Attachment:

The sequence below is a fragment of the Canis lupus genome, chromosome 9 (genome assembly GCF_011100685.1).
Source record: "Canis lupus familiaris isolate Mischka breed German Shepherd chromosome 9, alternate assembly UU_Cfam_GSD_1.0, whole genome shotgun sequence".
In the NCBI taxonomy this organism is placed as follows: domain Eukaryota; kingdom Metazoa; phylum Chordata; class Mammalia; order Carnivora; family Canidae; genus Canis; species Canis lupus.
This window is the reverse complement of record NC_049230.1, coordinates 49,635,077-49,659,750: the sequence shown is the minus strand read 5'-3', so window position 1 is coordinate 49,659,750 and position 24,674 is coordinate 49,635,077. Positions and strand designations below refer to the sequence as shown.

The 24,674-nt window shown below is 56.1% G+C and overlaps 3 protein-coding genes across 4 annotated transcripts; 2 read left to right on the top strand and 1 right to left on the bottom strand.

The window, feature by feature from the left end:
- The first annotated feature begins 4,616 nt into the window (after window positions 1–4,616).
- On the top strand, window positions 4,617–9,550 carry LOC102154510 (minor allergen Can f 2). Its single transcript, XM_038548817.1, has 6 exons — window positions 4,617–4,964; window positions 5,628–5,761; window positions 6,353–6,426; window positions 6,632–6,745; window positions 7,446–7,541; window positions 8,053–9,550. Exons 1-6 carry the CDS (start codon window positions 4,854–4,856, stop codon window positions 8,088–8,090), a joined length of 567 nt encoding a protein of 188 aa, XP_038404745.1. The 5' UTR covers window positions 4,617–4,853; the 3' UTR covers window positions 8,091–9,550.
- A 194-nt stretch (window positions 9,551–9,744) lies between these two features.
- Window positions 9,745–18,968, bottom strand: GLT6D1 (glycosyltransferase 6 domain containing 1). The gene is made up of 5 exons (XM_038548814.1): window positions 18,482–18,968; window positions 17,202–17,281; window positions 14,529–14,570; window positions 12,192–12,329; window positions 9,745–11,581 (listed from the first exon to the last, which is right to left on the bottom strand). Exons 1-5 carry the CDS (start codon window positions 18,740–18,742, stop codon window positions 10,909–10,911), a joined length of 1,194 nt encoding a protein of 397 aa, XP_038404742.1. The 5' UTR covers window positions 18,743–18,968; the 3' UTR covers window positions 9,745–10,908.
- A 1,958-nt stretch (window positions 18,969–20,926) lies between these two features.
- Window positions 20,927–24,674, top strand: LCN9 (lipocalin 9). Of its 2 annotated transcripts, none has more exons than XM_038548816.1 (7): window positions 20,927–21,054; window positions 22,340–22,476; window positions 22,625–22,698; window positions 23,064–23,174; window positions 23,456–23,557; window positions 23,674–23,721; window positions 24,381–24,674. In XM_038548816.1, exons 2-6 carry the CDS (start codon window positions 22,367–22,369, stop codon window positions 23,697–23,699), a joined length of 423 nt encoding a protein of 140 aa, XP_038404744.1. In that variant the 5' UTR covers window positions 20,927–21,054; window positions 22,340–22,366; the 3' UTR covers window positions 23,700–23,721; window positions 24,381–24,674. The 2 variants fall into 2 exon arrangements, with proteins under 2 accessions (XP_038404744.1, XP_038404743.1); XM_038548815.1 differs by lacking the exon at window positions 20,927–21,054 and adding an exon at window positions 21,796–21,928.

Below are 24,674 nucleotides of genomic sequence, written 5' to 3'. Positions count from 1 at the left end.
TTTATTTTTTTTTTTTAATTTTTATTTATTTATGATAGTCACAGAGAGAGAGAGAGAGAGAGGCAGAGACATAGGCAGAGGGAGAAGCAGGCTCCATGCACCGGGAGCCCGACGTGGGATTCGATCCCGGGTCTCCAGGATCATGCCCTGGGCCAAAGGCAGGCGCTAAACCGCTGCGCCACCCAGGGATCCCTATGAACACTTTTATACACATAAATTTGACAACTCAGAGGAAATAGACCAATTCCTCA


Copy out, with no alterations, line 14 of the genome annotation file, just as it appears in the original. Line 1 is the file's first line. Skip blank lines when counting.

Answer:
TTTATTTTTTTTTTTTAATTTTTATTTATTTATGATAGTCACAGAGAGAGAGAGAGAGAGAGGCAGAGACATAGGCAGAGGGAGAAGCAGGCTCCATGCACCGGGAGCCCGACGTGGGATTCGATCCCGGGTCTCCAGGATCATGCCCTGGGCCAAAGGCAGGCGCTAAACCGCTGCGCCACCCAGGGATCCCTATGAACACTTTTATACACATAAATTTGACAACTCAGAGGAAATAGACCAATTCCTCA